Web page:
This has been a week for putting new habits into motion. I recently read 5,000 Words Per Hour: Write Faster, Writer Smarter by Chris Fox, and the way he works really spoke to me. When I was in high school and college, I was writing all the time, but I was only writing in the 10-30 minute spurts that I had between classes, during lunch, or at the end of class when I had finished all my work. It was not structured, per say, but I knew that I had to grab those moments while I could because I would have to jump up and run to my next class shortly.
As an adult and a stay-at-home mother, I have gotten away from the schedule because I have “all day” to write. Okay, not really all day, but I don’t have a set schedule. I could be squeezing in words here and there, but because I have too many distractions and “all the time in the world,” I haven’t.
So, I spent this last week ironing out a daily work schedule. I finally came up with this:
9:00 – 9:30 = write to a 30 minute timer
9:30 – 10:00 = housework/laundry
10:00 – 10:30 = write to a 30 minute timer
10:30 – 11:00 = bundle up Ian and go for a long walk
11:00 – 11:30 = write to a 30 minute timer
11:30 – 12:00 = housework/laundry/lunch on days where husband is off work
12:00 – 12:30 = write to a 30 minute timer
12:30 – 1:00 = exercise
1:00 – 1:30 = write to a 30 minute timer
1:30 – 2:00 = close out day/meal prep for days where husband does work
I chose the 9:00 to 2:00 schedule because that gives me time to get the oldest three up, fed, and dressed for school, and out the door, and I still have about an hour and a half to feed Ian and myself, get laundry going, wash up breakfast dishes and general “get the day going.” And over the last year, I have learned that it did not matter if Sam had to work or not, I stopped writing around 2:00 because that was about ten minutes before Seth got home from school, and he requires my full attention once he is home.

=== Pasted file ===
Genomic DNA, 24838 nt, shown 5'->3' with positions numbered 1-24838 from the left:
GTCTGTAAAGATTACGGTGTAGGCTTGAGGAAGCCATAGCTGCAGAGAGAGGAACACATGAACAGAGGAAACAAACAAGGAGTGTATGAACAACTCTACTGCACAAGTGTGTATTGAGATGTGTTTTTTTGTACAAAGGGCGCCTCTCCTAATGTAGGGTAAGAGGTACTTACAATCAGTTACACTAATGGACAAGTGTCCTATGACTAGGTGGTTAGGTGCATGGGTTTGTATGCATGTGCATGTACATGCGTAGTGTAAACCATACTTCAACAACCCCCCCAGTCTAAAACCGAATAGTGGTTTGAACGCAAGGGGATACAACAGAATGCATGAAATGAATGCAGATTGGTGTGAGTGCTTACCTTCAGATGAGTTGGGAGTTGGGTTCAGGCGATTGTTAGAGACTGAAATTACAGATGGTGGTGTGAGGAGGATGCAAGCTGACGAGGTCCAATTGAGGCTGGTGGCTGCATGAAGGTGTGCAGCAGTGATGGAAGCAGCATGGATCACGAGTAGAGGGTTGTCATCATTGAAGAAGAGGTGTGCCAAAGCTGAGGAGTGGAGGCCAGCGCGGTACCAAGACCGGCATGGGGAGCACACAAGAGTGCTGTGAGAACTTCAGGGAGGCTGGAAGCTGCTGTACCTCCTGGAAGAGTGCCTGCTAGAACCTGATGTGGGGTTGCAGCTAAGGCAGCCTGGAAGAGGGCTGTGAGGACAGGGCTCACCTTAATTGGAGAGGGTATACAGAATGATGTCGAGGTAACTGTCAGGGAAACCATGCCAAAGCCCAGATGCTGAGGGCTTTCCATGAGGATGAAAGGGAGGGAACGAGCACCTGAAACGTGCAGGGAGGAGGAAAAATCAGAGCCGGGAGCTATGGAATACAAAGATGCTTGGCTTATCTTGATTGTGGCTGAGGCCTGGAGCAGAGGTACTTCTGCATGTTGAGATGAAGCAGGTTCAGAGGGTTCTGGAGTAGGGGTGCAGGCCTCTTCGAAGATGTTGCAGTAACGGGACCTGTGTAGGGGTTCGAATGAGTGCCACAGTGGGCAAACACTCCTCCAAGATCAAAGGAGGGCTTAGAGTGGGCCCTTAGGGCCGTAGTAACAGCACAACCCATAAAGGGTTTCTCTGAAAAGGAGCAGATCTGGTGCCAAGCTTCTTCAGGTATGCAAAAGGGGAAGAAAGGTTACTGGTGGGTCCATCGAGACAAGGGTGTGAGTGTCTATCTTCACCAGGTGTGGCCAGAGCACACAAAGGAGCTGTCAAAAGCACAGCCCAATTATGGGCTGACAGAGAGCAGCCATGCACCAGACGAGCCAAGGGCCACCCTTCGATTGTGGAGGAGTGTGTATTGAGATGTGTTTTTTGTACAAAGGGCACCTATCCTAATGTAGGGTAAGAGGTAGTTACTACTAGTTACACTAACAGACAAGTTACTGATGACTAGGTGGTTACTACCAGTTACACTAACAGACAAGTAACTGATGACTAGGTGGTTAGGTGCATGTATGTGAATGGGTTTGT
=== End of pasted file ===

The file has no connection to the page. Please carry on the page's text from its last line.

But still, with a 9:00 to 2:00 schedule and a 30-minute work rotation, I can still get in 10,000 words a day if I write through every thirty-minute session (I average about 2,057 words in 30 minutes.) And even if I only write Monday through Friday (which I am finding tends to be the case because I can’t focus with all four of these evil minions running around all weekend), I can still get about 50,000 words in a week. That’s a full NaNoWriMo in one week.
Granted, last week was not a typical work week. Monday and Tuesday were spent killing hogs here on the farm, and though I did manage to squeeze in a novella outline, I did not get the chance to sit down and work through my schedule. On Wednesday, I got two of those sessions in, dropping about 3,900 words on The Disappearance of Ray Delgado. I was dead-tired, though, so I will admit to droning on the couch while I listened to audiobooks.
Thursday, I drafted out Part 3 for my Pangaea series since it had to be posted the following day, and I did a little editing on it, but I was still running on fumes, so I did not get the proper editing time in on that piece. I did outline Zombie Jamboree and The Mist Whale though, so the day was still productive.
Friday, I did a final read-through on Pangaea Part 3 to fix glaring errors, posted that, then I spent the rest of the day working on the publication prep for Moonlight and Love Songs 2017, which will be coming out on the 31st.
And, as I said above, I am learning that the weekends are not the time to try to be creative. I can’t focus on what I am doing at this stage in my life because my kids are just old enough to get on each others’ nerves just by breathing, so I am constantly getting up to separate them and redirect their attention onto new projects. So, I keeping my projects on my weekend schedule so that I can work on them if I happen to get that opportunity, but I will be using the weekends from now on to catch up on “business” stuff. Book covers, blog updates, scheduling, etc, etc, etc.
I’m not expecting to write the full 50,000 words this week, and once I get on my schedule, I am not expecting write 50,000 words every week, but I know that I can. So it’s all about getting my butt in the chair and writing.